In a preferred embodiment, the compound administered is GLP(7-36) amide (the naturally occurring peptide that binds to a distinct GLP-1 receptor), or a pharmaceutically-acceptable salt thereof. In another preferred embodiment, the compound administered is GLP(9-36) amino acid metabolite, or a pharmaceutically-acceptable salt thereof. In yet another preferred embodiment, the compound administered is the GLP-1 receptor agonist, exendin-4, or a pharmaceutically-acceptable salt thereof. In another preferred embodiment, the compound administered is GIP, and their metabolites, such as GIP (1-42) or GIP (3-42) or pharmaceutically-acceptable salts thereof.
 Preferably, the improved LV function is an improvement in New York Heart Association Class, incorporated by reference herein. In addition, or separately, the improved LV function is preferably an improvement in hemodynamics which include reductions in LV diastolic pressures, reductions in pulmonary artery pressures, increases in cardiac output and declines in heart rate. In addition, or separately, the improved LV function is preferably a greater than 5% increase in LV ejection fraction.
 In the operation of the invention, GLP-1 receptors have been identified by immuno-histochemical techniques in the myocardium of rats and humans. Wei, Y, Mojsov, S., “Distribution of GLP-1 and PACAP receptors in human tissues,” Acta. Physiol. Scand., 1996;157:355-357, incorporated by reference herein. The role of these myocardial receptors has, heretofore, not been fully appreciated. Recent experiments using excendin-4 in rats have demonstrated that subcutaneous or intra-ventricular administration of excendin 4 is associated with hypertension and tachycardia in restrained rats. Yamamoto, H, Lee, C E, Marcus, J N, Williams, T D, Overton, J M, Lopez, M E, Hollenberg, A N, Baggio, L, Saper, C B, Drucker, D J, Elmquist, J K, “Glucagon-like peptide-1 receptor stimulation increases blood pressure and heart rate and activates autonomic regulatory neurons,” J. Clin. Invest., 2002 July; 110(1):43-52, incorporated by reference herein. These effects have been demonstrated to be mediated through increased sympathetic nervous system activation. In contrast, GLP-1 (7-36 amide) had no effect on myocyte contractility in rat cardiomyocytes, in vitro, despite increases in cAMP. Vila Petroff, M G, Eagan, J M, Wang, X, Sollott, S J, “Glucagon-like peptide −1 increases camp but fails to augment contraction in adult rat cardiac myocytes,” Circ. Res., 2001;89:445-452, incorporated by reference herein. However, there are no previous data demonstrating the effect of GLP-1 on resting hemodynamics in heart failure, nor are there any other data demonstrating the effects of GLP-1 on glucose metabolism in heart failure.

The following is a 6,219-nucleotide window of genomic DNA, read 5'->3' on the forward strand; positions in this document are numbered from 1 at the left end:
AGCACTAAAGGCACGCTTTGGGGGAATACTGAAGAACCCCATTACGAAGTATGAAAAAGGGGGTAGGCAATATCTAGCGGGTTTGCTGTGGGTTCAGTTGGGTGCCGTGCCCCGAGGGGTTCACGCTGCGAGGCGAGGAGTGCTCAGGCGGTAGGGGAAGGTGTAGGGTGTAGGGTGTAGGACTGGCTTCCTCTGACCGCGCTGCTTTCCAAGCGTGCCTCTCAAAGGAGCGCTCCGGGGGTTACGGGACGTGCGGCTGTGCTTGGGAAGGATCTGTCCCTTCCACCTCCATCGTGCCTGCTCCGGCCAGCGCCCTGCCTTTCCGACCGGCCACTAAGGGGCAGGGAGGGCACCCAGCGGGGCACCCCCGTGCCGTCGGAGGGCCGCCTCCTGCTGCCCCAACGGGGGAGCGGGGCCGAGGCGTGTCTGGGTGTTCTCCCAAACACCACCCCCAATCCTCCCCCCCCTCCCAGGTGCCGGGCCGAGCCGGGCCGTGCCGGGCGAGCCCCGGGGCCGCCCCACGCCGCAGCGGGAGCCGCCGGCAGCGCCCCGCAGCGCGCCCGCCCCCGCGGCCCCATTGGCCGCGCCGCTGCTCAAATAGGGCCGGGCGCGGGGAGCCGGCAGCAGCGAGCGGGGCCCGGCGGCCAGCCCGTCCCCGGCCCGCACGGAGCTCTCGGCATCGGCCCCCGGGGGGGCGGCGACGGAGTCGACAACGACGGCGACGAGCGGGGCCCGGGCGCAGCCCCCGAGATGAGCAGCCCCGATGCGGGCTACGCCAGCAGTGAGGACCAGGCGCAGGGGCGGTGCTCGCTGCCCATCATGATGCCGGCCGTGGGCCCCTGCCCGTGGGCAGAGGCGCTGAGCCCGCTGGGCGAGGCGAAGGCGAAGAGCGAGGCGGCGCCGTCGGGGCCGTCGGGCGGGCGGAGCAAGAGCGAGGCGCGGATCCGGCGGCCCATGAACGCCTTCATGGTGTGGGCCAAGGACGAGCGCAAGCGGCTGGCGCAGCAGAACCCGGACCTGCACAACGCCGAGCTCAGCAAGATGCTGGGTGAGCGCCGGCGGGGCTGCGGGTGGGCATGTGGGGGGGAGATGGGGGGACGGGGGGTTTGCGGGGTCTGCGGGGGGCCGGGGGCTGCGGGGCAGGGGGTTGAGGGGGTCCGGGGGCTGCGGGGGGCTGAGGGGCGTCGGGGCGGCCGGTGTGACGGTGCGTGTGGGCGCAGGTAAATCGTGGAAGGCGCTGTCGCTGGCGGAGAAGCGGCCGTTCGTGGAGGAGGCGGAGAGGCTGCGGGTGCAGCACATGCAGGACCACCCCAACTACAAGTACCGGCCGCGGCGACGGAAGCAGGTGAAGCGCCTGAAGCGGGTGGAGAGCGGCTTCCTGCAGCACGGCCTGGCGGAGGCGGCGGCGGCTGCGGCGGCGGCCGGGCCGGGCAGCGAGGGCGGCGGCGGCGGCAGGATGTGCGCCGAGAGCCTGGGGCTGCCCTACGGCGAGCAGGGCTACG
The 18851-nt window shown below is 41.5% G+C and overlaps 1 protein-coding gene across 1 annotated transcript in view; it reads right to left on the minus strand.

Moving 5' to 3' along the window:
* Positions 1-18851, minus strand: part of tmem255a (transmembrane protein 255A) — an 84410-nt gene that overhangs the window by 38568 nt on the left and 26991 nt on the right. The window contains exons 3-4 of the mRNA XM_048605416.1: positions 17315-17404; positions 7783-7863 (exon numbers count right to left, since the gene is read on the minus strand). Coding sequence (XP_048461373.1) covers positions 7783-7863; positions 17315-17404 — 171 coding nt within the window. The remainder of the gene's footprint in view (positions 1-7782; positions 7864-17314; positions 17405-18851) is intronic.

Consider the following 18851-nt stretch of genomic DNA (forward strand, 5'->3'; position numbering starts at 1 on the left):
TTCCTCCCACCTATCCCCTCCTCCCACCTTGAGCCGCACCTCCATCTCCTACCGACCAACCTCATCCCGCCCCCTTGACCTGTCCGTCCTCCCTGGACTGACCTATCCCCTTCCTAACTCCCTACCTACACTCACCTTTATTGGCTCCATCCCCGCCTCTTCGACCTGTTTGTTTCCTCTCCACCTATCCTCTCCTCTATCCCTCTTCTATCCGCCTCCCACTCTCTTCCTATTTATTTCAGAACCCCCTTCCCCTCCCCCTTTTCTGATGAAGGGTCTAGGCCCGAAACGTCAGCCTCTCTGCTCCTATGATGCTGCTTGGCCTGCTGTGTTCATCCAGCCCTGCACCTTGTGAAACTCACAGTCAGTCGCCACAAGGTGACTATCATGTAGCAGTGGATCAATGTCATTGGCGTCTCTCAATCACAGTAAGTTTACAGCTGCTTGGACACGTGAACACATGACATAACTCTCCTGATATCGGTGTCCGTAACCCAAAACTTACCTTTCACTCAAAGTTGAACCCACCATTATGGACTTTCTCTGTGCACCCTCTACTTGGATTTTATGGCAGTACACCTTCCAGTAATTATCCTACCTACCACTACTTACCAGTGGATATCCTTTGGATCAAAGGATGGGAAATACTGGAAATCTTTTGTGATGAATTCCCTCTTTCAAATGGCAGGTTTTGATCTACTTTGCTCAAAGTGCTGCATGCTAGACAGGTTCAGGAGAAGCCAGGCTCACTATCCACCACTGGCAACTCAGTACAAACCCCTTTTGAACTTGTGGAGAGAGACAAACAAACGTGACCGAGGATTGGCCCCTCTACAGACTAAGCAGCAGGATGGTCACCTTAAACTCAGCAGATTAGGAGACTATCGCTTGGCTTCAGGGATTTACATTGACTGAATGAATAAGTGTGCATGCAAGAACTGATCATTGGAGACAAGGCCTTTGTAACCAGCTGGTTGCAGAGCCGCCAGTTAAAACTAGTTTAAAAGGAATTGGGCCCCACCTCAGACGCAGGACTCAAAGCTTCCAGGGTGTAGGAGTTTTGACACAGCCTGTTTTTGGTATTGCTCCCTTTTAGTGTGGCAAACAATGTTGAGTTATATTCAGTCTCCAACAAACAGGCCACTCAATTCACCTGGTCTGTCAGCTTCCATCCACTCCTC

FIG. 1 illustrates characteristic instrumentation of conscious, chronically instrumented dogs studied in the laboratory. Under sterile surgical technique, the animals are instrumented as indicated and allowed to recover fully from their surgery. At the time, they are taught to lie quietly on the experimental table before study. To determine if acute GLP-1 (7-36 amide) infusion is associated with hemodynamic effects in conscious chronically instrumented dogs, graded infusions for ten minutes at doses of 1.25, 2.5, 5, 10 and 20 pmol/kg/min in six normal dogs and in six dogs with advanced dilated cardiomyopathy were studied. The response of the graded infusion to the classic iontopic agent, Dobutamine, (2.5, 5, 7.5, 10 and 15μ/kg/min.) was compared. GLP-1 had no significant, dose related effects on left ventricular pressure, left ventricular dP/dt, cardiac output, or heart rate (FIG. 2). This is in contrast to the synthetic B1 agonist, Dobutamine, which demonstrated predictable effects in normal dogs and de-sensitized effects in heart failure as has been published previously. Nikolaidis, L A, Hentosz, T, Doverspike, A, et al., “Catecholamine stimulation is associated with impaired myocardial O2 utilization in heart failure,” Cardiovas. Res., 2002;53:392-404, incorporated by reference herein.